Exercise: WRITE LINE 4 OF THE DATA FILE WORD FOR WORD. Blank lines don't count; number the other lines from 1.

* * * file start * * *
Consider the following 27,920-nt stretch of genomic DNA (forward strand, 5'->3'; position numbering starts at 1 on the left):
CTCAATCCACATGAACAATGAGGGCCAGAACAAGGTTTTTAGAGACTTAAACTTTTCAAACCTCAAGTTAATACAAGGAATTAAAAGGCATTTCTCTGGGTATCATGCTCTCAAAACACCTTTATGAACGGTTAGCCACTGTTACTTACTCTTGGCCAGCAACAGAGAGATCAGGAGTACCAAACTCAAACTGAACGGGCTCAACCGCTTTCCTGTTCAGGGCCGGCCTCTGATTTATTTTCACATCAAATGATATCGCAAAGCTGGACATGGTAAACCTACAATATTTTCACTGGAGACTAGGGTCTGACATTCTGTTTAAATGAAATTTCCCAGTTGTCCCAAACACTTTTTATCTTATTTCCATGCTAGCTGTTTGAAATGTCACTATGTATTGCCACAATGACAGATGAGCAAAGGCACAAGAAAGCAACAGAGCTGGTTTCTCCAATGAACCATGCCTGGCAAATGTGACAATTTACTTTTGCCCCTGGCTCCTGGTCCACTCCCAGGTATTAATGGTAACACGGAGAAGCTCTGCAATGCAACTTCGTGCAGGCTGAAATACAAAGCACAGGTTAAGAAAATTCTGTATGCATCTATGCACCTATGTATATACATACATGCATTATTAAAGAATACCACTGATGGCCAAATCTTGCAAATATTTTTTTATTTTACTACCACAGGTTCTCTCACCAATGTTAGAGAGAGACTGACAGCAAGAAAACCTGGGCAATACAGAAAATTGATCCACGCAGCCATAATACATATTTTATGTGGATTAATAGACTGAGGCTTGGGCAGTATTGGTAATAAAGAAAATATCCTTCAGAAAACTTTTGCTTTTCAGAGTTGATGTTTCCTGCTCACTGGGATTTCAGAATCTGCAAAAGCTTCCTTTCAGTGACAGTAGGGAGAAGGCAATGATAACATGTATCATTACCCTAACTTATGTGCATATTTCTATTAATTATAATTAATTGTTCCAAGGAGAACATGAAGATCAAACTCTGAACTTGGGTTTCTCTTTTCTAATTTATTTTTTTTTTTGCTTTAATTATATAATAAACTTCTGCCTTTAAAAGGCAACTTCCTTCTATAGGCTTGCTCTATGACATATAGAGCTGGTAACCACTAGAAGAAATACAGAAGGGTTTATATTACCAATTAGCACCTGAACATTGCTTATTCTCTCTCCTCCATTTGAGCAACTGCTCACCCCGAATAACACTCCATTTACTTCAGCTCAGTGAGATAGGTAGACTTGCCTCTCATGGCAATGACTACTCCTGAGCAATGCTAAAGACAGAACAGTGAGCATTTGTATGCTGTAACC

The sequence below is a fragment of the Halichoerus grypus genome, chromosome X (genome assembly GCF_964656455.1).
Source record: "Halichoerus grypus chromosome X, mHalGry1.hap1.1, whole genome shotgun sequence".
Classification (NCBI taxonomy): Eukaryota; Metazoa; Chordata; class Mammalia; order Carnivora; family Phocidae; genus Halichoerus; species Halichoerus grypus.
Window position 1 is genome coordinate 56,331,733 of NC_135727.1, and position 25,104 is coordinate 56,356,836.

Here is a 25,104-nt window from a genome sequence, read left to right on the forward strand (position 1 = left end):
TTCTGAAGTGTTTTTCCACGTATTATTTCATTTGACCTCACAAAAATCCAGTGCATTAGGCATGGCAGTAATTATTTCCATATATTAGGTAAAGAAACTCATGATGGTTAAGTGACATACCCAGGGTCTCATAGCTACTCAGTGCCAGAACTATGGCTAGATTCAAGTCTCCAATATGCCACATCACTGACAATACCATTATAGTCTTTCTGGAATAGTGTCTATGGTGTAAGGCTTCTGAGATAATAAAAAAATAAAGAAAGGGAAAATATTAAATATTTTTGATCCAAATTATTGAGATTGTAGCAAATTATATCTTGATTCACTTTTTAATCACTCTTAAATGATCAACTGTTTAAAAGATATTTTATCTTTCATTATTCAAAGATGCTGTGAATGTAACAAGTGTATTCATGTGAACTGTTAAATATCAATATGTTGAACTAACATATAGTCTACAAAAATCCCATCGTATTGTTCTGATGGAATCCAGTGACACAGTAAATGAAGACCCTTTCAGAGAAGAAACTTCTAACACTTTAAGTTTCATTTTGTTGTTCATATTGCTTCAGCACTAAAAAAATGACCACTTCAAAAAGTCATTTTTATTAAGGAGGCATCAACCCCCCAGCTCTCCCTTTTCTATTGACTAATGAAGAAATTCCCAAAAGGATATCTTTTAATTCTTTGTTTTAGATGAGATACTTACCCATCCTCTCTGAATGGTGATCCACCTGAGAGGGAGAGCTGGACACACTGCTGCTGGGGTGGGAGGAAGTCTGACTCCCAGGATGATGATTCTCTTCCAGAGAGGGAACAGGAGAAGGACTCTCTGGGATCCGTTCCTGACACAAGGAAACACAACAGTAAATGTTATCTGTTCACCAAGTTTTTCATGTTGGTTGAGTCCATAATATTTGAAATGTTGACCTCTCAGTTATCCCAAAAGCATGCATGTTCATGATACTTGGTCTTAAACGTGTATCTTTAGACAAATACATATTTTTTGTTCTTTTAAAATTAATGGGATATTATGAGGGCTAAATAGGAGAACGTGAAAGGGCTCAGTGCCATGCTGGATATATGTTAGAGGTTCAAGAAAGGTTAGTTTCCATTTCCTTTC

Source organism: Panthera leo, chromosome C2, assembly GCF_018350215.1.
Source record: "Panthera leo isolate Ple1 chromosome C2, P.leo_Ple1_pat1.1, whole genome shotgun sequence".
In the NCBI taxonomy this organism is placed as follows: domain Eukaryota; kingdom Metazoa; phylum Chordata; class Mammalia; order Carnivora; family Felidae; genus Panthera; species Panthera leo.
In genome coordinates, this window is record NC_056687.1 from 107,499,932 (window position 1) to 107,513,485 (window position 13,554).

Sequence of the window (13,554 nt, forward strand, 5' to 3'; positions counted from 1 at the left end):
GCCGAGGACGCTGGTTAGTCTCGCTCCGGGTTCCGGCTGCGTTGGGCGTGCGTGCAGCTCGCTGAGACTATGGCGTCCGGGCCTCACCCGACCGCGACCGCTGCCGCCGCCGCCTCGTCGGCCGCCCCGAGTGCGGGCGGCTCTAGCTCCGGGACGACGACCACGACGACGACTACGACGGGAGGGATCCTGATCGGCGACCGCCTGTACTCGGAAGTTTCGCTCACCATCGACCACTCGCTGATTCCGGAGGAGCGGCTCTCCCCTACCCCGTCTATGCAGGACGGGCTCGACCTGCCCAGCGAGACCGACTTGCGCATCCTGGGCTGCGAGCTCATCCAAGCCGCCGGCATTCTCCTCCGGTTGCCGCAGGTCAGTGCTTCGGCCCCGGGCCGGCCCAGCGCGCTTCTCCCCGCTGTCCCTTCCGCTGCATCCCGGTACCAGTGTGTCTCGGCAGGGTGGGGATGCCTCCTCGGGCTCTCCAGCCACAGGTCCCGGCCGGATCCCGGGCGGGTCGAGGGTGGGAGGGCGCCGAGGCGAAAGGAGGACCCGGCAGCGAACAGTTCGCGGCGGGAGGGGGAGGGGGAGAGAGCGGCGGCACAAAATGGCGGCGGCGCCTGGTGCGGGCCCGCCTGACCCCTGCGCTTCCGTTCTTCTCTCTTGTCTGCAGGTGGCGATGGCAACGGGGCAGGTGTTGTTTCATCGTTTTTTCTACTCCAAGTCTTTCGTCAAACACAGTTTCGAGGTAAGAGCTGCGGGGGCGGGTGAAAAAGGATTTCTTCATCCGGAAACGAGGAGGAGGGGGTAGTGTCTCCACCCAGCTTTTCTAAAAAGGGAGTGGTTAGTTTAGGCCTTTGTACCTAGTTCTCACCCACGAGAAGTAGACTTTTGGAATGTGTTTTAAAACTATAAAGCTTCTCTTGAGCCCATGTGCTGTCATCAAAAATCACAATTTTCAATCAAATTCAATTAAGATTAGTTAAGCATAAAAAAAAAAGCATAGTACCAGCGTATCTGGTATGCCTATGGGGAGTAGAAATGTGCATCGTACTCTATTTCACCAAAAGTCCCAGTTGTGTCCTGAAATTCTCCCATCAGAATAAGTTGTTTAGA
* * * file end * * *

Source record: "Halichoerus grypus chromosome X, mHalGry1.hap1.1, whole genome shotgun sequence".